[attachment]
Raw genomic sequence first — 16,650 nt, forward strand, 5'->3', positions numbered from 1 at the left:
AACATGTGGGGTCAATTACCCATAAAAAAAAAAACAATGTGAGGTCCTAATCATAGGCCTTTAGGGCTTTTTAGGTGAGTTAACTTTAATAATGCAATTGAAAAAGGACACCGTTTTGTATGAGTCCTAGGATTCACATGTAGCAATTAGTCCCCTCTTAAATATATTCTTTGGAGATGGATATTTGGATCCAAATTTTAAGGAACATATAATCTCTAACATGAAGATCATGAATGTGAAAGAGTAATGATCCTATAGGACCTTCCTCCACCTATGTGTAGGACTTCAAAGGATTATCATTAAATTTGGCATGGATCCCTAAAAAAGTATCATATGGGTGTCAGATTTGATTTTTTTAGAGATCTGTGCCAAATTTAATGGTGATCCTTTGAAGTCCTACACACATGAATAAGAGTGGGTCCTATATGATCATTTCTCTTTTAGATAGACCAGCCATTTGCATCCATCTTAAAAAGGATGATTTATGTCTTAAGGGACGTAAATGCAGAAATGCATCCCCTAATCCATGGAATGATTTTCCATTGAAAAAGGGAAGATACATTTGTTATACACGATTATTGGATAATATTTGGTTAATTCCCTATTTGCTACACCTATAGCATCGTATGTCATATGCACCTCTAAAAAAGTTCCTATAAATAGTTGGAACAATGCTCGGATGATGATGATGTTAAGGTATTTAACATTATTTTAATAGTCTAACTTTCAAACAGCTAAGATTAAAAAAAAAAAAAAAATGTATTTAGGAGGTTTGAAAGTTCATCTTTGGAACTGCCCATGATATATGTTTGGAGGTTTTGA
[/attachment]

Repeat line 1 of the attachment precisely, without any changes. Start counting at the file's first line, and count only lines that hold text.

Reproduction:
Raw genomic sequence first — 16,650 nt, forward strand, 5'->3', positions numbered from 1 at the left: